2012 Hispanic Heritage Month Award Ceremony Keynote Speaker:
Hispanic Heritage Month Celebrates 24 years at Stony Brook
Hispanic and Latino Americans have made distinguished contributions to the United States in all major fields, such as the military, music, literature, philosophy, sports, business and economy, science and politics. Justice Sonia Sotomayor’s nomination and confirmation as the first Hispanic American appointment to the Supreme Court of the United States is a source of pride for all Latinos. Latinos this year are also at the forefront of the Civil Rights Division of the Department of Justice and Department of Labor.
These victories are important because large challenges loom ahead for us especially in the area of immigration reform and the anti-Latino bias that is associated with that issue. Two national reforms would translate our numbers into political influence; The Democracy Restoration Act that would restore voting rights in federal elections to Latino American citizens returning to their communities from incarceration and the Voter Registration Modernization Act which will automate and expand voter registration to millions of eligible Latino Americans and simplify the voting process.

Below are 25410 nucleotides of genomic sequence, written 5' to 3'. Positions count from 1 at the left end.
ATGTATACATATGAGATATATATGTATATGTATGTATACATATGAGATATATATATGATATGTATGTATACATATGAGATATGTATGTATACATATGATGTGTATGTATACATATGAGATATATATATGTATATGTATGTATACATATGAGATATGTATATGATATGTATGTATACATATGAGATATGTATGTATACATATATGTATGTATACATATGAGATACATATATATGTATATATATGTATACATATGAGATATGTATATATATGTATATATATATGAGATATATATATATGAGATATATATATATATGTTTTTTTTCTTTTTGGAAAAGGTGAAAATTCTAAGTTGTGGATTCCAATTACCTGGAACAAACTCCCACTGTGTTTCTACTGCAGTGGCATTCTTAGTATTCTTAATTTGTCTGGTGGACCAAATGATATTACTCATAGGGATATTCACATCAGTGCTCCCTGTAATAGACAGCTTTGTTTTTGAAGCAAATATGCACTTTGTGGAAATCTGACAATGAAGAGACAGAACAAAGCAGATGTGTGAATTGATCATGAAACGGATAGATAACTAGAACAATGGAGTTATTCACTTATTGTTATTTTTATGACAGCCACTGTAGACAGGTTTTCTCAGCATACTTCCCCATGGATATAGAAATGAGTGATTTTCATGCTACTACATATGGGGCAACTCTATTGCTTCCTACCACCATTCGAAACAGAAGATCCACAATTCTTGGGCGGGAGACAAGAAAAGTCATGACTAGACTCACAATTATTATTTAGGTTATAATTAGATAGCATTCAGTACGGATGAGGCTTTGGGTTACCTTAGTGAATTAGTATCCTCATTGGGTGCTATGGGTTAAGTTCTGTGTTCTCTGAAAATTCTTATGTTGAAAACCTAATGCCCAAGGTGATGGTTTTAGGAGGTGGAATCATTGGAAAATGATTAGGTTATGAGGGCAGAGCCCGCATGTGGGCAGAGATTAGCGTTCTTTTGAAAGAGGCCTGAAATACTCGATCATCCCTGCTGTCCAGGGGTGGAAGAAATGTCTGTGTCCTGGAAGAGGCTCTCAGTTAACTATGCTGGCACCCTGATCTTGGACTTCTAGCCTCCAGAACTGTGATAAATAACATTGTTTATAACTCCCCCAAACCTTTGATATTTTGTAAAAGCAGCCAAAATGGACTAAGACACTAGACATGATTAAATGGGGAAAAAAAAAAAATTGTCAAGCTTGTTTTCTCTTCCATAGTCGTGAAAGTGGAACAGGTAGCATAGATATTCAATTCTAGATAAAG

Our accomplishments are not the culmination of our journey, but rather an important mile marker along the way. This year’s theme was chosen to commemorate not only the striking advancements made by Latinos but to point out that by increasing political awareness and education today, success is inevitable tomorrow. Let us all use our potential to make great gains for our communities and our country in 2013.
Each year, Americans observe National Hispanic Heritage Month from September 15 to October 15, by celebrating the histories, cultures and contributions of American citizens whose ancestors came from Spain, Mexico, the Caribbean and Central and South America. The observation started in 1968 as Hispanic Heritage Week under President Lyndon Johnson and was expanded by President Ronald Reagan in 1988 to cover a 30-day period starting on September 15 and ending on October 15. It was enacted into law on August 17, 1988, on the approval of Public Law 100-402. The day of September 15 is significant because it is the anniversary of independence for Latin American countries: Costa Rica, El Salvador, Guatemala, Honduras and Nicaragua. In addition, Mexico and Chile celebrate their independence days on September 16 and September18, respectively. Also, Columbus Day or Día de la Raza, which is October 12, falls within this 30 day period.